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ROCKLAND COUNTY, NY (PIX11) — A Rockland County resident tested positive for polio in what is the first case of the disease in the United States in nearly a decade, health officials announced Thursday.

Polio rates were cut drastically after the vaccine was introduced and the last naturally occurring polio cases in the US were in 1979, County Executive Ed Day and County Health Commissioner Dr. Patricia Schnabel Ruppert said. Travelers with polio have brought infections into the U.S. on rare occasions, with the last such case in 2013.

No identifying information was released for the Rockland resident with polio and it wasn’t immediately clear how they contracted the disease, but state health officials said the person got the oral polio vaccine, which is no longer allowed or used in the US. Only the inactivated polio vaccine has been administered since 2000. The patient’s case of polio may have originated from a location outside of the US.

“Many of you may be too young to remember polio, but when I was growing, up this disease struck fear in families, including my own,” Day said. “The fact that it is still around decades after the vaccine was created shows you just how relentless it is. Do the right thing for your child and the greater good of your community and have your child vaccinated now.”

The county organized two polio vaccination clinics. Anyone who’s unvaccinated, who has not completed the vaccination series or is at high risk of contracting polio is urged to get vaccinated as soon as possible.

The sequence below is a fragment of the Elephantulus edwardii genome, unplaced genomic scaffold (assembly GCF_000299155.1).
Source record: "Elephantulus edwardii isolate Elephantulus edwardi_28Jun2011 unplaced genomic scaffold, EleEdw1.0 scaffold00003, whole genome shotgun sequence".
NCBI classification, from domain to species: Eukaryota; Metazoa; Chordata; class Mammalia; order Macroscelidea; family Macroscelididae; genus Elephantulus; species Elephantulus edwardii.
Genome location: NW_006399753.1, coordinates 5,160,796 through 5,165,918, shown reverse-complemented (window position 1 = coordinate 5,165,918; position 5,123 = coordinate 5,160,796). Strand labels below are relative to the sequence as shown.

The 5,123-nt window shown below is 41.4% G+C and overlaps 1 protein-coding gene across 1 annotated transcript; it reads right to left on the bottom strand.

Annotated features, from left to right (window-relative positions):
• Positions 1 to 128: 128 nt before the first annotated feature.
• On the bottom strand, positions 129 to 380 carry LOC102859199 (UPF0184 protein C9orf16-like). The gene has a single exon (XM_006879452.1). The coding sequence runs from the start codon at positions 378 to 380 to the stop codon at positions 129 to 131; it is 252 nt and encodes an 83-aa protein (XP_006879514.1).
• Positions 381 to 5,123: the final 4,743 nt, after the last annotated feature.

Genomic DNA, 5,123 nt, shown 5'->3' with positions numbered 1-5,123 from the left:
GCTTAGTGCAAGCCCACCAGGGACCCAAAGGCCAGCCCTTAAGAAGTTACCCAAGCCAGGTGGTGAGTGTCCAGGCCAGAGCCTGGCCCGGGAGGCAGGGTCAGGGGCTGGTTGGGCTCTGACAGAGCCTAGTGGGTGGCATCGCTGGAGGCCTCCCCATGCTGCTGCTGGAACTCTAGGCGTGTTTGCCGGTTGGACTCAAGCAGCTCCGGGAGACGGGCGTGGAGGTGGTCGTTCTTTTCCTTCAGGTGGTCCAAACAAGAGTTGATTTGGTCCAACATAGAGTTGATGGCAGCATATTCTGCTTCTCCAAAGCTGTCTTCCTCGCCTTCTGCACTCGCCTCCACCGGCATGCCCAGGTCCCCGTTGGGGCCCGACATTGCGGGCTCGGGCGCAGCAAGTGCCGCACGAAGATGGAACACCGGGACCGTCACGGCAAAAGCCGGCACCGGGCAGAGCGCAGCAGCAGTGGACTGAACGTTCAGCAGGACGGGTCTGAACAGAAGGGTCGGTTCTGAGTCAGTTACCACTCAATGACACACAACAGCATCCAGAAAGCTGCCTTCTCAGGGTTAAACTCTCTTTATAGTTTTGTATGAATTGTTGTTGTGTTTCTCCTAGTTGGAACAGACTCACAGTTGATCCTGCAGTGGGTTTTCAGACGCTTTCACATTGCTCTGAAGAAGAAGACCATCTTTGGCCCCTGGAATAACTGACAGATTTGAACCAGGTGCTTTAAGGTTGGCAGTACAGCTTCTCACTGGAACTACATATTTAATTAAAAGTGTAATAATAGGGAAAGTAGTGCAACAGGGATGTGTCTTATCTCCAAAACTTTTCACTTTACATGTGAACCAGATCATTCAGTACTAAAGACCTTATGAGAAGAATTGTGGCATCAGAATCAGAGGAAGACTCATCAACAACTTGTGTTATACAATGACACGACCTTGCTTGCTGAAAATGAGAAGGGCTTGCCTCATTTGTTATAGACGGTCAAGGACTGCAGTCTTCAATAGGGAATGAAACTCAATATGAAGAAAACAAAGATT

The first clinic will be Friday, from 10 a.m. – 12 p.m. at the Pomona Health Complex. A second clinic will be held at the same location on July 25 from 1 p.m. to 4 p.m. People can pre-register or walk in for an appointment. Individuals who need help can call 845-238-1956.

“Based on what we know about this case, and polio in general, the Department of Health strongly recommends that unvaccinated individuals get vaccinated or boosted with the FDA-approved IPV polio vaccine as soon as possible,” State Health Commissioner Dr. Mary T. Bassett said.”The polio vaccine is safe and effective, protecting against this potentially debilitating disease, and it has been part of the backbone of required, routine childhood immunizations recommended by health officials and public health agencies nationwide.”

Polio can cause impact the neurologic system, causing muscle weakness, according to the Centers for Disease Control and Prevention. Most people infected with polio have no symptoms. Some develop fever, headaches, nausea and vomiting. Other cans develop severe muscle pain and stiffness in the neck and back. People with polio can develop paralysis or die in rare cases

Polio is very contagious. A person can spread polio even if they aren’t sick.

For more information on polio, its symptoms, and how it spreads, visit NYSDOH’s page here. New Yorkers can learn more about the polio vaccine available in the U.S. at CDC’s page here.